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Operation Hydra (1943)

Operation Hydra
Part of Operation Crossbow

British plan for the Peenemünde raid
Date 17/18 August 1943
Location Peenemünde Research Center, Usedom
Result not effective[1] despite "severe damage done"[2]

RAF Bomber Command

(No. 5, 6, & 8 groups)
Commanders and leaders
Group Captain J. H. Searby (Master Bomber) Josef Kammhuber,
Hubert Weise[3]:93
Hydra: 324 Lancasters, 218 Halifaxes, 54 Stirlings[3]
~1,800 bomb tons, 85% HE.[4]
28 Mosquitos, 10 Beaufighters[3]:97
Hydra: 35 fighters including 2 Bf 109 and about 30 Focke-Wulf Fw 190
Casualties and losses
215 killed,[3]:233
Hydra: 23 Lancasters, 15 Halifaxes, 2 Stirlings[4]
4 Bf 110, 1 Do 217, 2 Fw 190, 1 Bf 109, 1 Ju 88,[3]
2 scientists & 732[5] (mostly Polish) civilians killed[4]
3 men and 1 convict labourer (by 1 bomb from Whitebait).[6]

Operation Hydra was a Royal Air Force attack on the Peenemünde Army Research Center on the night of 17/18 August 1943. It was the first time a master bomber was used for the main force. Group Captain John Searby, CO of 83 Squadron, commanded the operation. It began the Operation Crossbow strategic bombing campaign against Nazi Germany's V-weapon programme.[7] 215 British aircrew members and 40 bombers were lost, and hundreds of civilians were killed in a nearby concentration camp. The air raid killed two V-2 rocket scientists and delayed V-2 rocket test launches for seven weeks.

Target 3/Air/389, Attack order with highlighted targets


  • Background 1
  • Bomber Command Operation Order No. 176 2
  • Operation Whitebait and other raids of that night 3
  • Operation Hydra 4
    • First wave (sleeping and living quarters) 4.1
    • Second wave (factory workshops) 4.2
    • Third wave (experimental station) 4.3
  • Results 5
    • Fabricated damage 5.1
  • References and notes 6


British intelligence sources regarding the V-2 such as the Oslo report, RAF Medmenham photo-reconnaissance photographs, prisoner of war and Polish intelligence, culminated in a pivotal meeting on 29 June 1943 of the Cabinet's Defence Committee (Operations) in the Cabinet War Room.[6]:75,78 Duncan Sandys MP RA (Churchill's son-in-law), appointed to the investigation in April, opened with an address about the rocket and introduced the aerial photographic reconnaissance images of Peenemünde. Professor Frederick Lindemann followed and expressed weighty arguments regarding an ‘elaborate cover plan’ by the Germans and against the credibility of the reports and the existence of the suspected rocket. After Lindemann's counter-argument, Winston Churchill turned to Reginald Victor Jones[note 1] who commenced to discredit each of Lindemann's points.[6]:76 The committee recommended avoiding any further Peenemünde aerial reconnaissance flights, which might alert the Germans: "Peenemünde is … beyond the range of our radio navigation beams and … we must bomb by moonlight, although the German night fighters will be close at hand and it is too far to send our own. Nevertheless, we must attack it on the heaviest possible scale" (Churchill, June 29).[5] At 10 Downing St on 15 July, the Chiefs of Staff, Herbert Morrison, Lindemann, and Churchill examined the bombing plan, and the attack was ordered for the earliest opportunity presented by lunar and meteorological conditions.[6]:78,80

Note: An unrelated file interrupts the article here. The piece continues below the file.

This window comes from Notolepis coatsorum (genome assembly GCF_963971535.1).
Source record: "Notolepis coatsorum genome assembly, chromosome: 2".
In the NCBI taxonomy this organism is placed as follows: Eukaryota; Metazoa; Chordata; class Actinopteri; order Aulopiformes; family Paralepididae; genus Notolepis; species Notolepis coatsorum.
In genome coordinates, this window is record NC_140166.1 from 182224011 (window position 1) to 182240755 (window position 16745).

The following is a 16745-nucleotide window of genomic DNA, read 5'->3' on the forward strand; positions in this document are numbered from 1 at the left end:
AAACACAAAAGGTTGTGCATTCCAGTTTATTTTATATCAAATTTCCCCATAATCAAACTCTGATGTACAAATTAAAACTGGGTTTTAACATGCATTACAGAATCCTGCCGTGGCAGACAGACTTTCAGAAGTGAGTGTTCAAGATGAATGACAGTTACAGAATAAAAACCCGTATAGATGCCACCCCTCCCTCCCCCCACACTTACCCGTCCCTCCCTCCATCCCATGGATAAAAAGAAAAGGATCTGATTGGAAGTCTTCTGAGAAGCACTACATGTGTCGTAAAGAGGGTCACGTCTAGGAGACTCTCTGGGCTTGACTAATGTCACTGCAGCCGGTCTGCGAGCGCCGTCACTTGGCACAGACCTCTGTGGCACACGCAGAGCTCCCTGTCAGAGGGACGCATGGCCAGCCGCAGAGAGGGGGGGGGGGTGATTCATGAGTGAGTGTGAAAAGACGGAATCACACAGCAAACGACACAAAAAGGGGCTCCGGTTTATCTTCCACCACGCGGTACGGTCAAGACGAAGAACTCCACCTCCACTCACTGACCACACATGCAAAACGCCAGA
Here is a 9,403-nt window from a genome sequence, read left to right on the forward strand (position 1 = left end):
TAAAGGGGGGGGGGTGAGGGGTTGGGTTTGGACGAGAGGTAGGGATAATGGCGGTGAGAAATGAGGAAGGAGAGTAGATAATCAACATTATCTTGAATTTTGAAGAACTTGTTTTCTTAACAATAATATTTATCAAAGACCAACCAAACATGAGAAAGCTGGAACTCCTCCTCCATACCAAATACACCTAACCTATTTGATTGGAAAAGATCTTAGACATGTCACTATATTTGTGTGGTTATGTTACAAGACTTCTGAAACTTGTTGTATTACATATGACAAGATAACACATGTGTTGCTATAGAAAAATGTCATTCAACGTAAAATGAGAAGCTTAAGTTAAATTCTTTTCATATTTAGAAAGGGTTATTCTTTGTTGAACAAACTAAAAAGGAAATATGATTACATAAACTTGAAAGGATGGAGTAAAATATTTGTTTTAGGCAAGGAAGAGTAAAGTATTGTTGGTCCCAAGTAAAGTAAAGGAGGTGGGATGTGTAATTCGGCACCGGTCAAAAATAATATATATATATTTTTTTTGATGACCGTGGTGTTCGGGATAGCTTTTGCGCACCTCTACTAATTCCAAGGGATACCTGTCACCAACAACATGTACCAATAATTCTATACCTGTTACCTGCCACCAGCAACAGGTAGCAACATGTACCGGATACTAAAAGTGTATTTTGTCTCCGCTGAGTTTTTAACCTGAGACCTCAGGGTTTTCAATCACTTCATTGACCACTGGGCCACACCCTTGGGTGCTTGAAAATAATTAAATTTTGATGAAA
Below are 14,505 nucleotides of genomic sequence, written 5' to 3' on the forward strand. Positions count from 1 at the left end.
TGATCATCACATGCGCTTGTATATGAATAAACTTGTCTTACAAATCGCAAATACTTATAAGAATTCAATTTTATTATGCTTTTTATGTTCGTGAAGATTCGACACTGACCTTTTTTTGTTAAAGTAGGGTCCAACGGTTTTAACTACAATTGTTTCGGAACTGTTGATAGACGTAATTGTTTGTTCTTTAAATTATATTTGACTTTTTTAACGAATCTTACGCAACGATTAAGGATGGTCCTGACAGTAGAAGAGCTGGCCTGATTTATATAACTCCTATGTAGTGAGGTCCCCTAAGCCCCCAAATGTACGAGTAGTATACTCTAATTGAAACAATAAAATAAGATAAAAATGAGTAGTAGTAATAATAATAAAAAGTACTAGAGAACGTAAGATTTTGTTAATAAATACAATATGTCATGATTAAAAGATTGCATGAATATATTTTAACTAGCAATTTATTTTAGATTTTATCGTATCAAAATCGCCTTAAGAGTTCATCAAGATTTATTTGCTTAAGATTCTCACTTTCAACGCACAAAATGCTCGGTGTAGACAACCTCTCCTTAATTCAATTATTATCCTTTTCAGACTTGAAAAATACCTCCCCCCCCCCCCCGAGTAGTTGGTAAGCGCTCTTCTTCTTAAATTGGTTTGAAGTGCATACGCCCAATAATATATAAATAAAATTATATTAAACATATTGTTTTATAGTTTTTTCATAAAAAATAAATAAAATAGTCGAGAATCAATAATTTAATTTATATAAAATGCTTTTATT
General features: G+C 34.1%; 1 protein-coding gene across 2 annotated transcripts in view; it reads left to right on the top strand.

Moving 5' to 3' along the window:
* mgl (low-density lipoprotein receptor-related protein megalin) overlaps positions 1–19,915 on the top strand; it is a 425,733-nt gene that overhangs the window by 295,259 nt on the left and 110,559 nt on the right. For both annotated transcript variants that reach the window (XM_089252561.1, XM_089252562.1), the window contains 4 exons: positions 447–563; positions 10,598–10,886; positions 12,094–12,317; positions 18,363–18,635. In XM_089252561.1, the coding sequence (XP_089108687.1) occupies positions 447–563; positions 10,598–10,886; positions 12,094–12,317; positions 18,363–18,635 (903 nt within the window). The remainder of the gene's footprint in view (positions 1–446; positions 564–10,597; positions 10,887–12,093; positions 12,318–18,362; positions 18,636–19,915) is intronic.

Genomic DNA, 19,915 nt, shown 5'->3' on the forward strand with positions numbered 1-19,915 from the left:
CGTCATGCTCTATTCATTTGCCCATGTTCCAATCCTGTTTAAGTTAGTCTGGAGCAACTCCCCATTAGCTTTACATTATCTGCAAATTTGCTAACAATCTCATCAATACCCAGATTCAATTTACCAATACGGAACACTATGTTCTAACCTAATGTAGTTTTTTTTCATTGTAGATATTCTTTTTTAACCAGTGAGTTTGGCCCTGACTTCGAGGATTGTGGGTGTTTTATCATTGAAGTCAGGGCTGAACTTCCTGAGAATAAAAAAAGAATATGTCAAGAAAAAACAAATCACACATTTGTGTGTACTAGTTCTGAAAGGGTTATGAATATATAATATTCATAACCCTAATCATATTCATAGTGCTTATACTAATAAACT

Bomber Command Operation Order No. 176

The nature of the raid was not revealed to the aircrews; in their briefing (Operation order No. 176) the target was referred to as developing radar that "promises to improve greatly the German night air defence organization" .[8] To scare aircrews into giving their all the first time around,[9] Order 176 emphasized the importance of the raid: "If the attack will be repeated the next night and on ensuing nights regardless, within practicable limits, of casualties."[8]

For precision, the crews would have to drop their bombs during a full moon from 8,000 ft (2,400 m) instead of the normal altitude of 19,000 ft (5,800 m). Additionally, Peenemünde was around 600 mi (1,000 km) from the most easterly British airbase, was spread over a wide area, and was protected by smoke screens. In addition to committing the whole of Bomber Command to the raid, the RAF also conducted practice raids on areas similar to Peenemünde; margins of error of up to 1,000 yd (910 m) were initially recorded — by the last this was down to 300 yd (270 m).[9] The primary objective was to kill as many personnel involved in the research and development of the V-weapons as possible by bombing the workers' quarters. The secondary objectives were to render the research facility useless and "destroy as much of the V-weapons, related work, and documentation as possible".[10]

The aircraft from 5 Group had practised a timed run method for bombing which they would use on this occasion. This involved them noting a distinctive point and then releasing at a set time - and therefore distance - from that point. The H2S radar in use was at its best when it picked up contrasting areas of ground and open water, so the shoreline was chosen.

Operation Whitebait and other raids of that night

To divert German night fighters from Operation Hydra, a group of Mosquitoes concurrently conducted the small Operation Whitebait air raid on Berlin.[5] By imitating the typical pathfinder marking of the target, it was expected that German nightfighter defences would initially be drawn to defence of the German capital. At 22:56[3] British Double Summer Time (scheduled for 23:00), the first Mosquito of Operation Whitebait was over Berlin.[3] Each Mosquito was to drop eight marker flares and a minimum bombload.

Additional Operation Hydra related activities included two long range intruder waves by 25, 141, 410, 418, and 605 squadrons, which attacked Luftwaffe airfields (Ardorf, Stade, Jagel, Westerland and Grove) and their fighters (at take-off and landing).

A concurrent mission used Handley Page Halifaxes to supply resistance groups in Denmark.[6]

Operation Hydra

Throughout the attack, the master bomber (Group Captain J. H. Searby, CO of No. 83 Squadron RAF) circled above and around the target to call in new pathfinder markers[5] and to direct crews as to which markers to target.

First wave (sleeping and living quarters)